Spider venom might prevent brain damage from stroke

Chemical can stop disastrous effects if administered in time

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The venom from an Australian funnel web spider can kill a person in about 15 minutes.

It might also prevent brain damage after a stroke.

Scientists noticed a molecule in the spider's venom looks a lot like another chemical known to protect brain cells.

See also: Subtle signs you're having a stroke

See also: Could you be having a mini-stroke?


So they did what scientists do — they tested the molecule on rats.

The results were pretty impressive.

The scientists found the chemical could help prevent some brain damage if administered as many as eight hours after a stroke.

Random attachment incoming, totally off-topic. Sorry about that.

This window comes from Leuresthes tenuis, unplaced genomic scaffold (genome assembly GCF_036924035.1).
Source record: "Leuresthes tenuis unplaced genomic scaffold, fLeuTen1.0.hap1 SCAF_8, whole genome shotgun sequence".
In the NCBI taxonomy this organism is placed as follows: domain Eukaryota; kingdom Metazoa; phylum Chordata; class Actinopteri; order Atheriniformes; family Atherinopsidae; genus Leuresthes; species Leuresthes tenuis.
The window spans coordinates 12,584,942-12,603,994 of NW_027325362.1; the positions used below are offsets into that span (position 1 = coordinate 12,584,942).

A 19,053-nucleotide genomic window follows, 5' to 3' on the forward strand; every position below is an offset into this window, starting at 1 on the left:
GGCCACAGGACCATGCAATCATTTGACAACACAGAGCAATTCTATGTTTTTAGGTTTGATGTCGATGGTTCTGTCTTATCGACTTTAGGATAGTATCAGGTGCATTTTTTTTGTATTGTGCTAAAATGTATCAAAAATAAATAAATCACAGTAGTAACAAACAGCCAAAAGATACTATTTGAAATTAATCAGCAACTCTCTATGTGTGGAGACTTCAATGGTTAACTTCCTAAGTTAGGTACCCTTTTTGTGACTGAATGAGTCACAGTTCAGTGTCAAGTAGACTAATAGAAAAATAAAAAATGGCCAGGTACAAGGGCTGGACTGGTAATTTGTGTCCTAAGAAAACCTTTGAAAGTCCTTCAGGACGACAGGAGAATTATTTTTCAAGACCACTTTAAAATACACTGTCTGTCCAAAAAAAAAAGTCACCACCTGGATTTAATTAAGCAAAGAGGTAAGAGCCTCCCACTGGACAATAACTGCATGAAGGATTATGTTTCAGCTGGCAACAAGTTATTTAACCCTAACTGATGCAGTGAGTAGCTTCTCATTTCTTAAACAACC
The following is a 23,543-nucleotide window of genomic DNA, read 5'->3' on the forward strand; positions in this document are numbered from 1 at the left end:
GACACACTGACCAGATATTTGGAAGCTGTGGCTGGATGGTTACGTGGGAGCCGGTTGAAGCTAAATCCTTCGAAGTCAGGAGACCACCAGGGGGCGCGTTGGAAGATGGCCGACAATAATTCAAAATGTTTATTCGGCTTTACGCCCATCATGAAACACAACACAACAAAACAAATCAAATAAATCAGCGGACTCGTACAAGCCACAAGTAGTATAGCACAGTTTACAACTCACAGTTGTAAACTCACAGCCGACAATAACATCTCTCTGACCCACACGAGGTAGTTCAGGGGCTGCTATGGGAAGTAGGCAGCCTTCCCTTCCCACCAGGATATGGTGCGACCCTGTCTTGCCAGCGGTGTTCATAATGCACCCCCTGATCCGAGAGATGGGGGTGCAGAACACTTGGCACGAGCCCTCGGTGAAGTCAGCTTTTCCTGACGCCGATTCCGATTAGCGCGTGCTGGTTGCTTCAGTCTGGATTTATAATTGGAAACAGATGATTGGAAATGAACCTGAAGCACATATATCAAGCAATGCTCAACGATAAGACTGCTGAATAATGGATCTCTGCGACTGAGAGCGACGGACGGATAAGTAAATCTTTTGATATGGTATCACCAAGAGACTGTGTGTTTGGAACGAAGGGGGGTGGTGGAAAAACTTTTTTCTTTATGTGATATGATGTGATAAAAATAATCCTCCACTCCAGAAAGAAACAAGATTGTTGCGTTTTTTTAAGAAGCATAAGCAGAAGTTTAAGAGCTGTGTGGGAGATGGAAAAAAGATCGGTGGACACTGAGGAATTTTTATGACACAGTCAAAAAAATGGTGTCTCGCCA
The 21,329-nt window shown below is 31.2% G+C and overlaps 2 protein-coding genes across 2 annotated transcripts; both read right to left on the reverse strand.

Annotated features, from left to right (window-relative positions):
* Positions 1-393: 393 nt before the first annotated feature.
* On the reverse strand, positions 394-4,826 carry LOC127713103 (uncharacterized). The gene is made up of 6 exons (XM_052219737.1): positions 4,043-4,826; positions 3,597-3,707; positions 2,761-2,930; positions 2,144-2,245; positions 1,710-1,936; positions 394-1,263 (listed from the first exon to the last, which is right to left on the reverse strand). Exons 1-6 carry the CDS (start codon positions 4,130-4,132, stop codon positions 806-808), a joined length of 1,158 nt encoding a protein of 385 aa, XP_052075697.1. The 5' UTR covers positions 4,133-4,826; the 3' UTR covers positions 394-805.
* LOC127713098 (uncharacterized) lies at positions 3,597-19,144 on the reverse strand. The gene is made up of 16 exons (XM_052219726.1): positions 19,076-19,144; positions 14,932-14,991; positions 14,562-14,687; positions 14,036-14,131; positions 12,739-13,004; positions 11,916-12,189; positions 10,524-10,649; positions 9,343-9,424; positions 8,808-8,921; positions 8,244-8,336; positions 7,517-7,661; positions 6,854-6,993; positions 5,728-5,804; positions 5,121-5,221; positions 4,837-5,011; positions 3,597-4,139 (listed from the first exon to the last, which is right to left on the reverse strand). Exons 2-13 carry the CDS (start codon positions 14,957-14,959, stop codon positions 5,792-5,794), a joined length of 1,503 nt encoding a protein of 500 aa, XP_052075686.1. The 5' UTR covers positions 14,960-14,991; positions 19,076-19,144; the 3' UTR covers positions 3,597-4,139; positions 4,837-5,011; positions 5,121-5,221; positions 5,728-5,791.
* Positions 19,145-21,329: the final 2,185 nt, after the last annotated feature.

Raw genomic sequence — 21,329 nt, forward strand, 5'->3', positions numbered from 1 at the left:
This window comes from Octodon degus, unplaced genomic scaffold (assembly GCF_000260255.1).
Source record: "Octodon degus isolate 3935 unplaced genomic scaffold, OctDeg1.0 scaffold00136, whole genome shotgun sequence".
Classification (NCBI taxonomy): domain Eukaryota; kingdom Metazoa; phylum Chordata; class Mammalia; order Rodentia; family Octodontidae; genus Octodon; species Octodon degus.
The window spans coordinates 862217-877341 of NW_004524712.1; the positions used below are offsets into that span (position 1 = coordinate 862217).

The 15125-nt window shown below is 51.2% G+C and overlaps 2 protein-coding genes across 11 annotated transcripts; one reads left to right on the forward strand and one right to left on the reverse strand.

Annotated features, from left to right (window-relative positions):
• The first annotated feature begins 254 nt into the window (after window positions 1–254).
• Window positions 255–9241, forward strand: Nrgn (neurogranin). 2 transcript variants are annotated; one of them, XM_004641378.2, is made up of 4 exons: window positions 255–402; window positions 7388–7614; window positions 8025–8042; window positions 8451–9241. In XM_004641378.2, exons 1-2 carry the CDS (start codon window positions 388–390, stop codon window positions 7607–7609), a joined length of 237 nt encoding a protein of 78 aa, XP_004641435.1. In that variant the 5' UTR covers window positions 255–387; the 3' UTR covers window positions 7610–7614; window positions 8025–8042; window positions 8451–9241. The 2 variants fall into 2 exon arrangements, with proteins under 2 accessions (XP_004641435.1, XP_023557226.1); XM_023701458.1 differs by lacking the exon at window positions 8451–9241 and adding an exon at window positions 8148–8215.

Strokes occur when a blockage or a haemorrhage in the brain deprives the brain of oxygen, and brain cells begin to die.

Most strokes occur from a blockage or narrowing of arteries in the brain, and that's the kind scientists looked at in this study.

They still need to test the chemical's effectiveness at treating strokes that result from ruptured blood vessels. And human trials probably won't start for another two years.

World's most venomous spiders

World's most venomous spiders